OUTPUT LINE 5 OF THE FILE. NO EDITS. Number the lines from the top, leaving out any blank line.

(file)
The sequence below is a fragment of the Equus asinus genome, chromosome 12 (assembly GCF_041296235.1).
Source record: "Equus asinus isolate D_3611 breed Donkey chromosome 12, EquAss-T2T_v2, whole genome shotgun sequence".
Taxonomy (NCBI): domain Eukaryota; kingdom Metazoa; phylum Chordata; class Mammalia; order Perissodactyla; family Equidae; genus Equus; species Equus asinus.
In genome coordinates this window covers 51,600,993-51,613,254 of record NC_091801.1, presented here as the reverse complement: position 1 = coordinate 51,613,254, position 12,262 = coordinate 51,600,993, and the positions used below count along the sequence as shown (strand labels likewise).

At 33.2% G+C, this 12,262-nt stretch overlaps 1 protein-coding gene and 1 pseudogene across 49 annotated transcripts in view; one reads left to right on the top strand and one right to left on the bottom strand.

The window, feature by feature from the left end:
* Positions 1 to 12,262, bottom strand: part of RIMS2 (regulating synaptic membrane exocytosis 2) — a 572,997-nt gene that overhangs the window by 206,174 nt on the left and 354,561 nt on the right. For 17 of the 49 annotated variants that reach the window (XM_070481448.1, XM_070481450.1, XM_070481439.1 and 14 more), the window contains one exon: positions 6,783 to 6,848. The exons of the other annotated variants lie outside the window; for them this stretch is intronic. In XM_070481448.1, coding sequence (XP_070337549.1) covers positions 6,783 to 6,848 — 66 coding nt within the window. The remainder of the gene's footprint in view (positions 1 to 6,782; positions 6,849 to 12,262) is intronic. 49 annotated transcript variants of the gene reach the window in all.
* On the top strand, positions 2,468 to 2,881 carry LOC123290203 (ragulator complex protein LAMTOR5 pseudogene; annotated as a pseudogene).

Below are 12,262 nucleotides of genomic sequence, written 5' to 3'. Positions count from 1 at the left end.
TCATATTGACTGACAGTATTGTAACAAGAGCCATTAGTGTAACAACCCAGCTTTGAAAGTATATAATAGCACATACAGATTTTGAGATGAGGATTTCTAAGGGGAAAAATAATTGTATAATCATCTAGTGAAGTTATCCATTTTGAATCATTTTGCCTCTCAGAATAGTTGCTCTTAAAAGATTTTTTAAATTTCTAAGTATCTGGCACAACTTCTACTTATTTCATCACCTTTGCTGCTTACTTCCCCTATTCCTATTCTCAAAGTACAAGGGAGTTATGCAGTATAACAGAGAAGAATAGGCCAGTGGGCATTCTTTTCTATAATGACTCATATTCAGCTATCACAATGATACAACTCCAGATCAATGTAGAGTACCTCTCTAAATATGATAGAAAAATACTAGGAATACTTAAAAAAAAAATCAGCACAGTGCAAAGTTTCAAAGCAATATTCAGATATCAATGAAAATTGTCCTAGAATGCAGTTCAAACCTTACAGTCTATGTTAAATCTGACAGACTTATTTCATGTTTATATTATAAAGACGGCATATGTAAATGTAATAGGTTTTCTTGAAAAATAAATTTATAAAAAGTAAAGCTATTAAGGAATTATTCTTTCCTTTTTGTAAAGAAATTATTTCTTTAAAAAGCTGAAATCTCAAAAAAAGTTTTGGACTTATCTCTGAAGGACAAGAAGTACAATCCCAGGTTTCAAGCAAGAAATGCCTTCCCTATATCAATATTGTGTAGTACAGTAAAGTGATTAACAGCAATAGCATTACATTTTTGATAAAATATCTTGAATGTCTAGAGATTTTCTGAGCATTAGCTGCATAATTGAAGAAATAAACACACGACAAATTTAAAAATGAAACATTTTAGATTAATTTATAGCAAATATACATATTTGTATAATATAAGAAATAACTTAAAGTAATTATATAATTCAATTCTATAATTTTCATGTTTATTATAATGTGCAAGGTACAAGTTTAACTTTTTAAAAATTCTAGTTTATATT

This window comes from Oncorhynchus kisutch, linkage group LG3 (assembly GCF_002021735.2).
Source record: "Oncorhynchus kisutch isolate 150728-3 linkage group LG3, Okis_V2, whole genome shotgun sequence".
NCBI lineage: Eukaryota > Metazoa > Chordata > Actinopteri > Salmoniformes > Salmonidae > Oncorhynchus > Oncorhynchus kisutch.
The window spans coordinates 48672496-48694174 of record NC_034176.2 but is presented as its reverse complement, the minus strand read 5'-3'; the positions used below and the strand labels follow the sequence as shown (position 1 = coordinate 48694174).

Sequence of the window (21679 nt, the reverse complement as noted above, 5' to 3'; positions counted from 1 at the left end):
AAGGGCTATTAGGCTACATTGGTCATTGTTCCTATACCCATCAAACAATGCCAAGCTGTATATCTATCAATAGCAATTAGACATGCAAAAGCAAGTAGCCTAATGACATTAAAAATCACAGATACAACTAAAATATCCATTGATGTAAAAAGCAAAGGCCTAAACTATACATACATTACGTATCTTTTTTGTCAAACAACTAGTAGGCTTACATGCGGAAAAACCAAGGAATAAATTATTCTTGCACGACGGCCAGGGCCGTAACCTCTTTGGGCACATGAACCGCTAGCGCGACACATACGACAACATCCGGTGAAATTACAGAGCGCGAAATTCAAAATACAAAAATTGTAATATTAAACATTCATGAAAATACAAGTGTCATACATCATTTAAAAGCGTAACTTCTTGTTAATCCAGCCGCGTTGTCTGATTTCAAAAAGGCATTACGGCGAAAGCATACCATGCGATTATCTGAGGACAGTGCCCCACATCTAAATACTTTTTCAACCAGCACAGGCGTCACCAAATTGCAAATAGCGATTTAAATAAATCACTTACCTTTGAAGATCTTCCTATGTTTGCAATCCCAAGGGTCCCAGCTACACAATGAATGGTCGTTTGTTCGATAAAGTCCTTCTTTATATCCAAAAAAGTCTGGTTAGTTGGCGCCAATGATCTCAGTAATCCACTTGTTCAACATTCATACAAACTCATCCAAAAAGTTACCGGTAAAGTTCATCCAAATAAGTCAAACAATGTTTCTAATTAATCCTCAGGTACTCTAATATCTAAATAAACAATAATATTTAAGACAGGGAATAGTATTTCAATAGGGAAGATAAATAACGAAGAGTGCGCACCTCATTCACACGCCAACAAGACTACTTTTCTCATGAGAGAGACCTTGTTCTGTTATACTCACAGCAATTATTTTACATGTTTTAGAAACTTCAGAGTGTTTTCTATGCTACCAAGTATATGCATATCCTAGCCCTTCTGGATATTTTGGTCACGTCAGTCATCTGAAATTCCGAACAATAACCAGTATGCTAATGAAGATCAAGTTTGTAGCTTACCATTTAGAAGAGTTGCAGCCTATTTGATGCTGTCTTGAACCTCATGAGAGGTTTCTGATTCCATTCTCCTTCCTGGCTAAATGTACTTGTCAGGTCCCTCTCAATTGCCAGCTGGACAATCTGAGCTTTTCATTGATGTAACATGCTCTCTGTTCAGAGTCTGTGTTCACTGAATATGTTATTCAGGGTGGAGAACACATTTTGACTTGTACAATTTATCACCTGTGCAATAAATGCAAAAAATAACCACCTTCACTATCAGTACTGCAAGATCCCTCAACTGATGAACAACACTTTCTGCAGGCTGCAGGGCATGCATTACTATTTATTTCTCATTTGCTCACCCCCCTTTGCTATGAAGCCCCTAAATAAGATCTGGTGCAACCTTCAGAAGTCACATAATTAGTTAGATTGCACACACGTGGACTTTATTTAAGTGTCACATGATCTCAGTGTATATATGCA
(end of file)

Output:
At 33.2% G+C, this 12,262-nt stretch overlaps 1 protein-coding gene and 1 pseudogene across 49 annotated transcripts in view; one reads left to right on the top strand and one right to left on the bottom strand.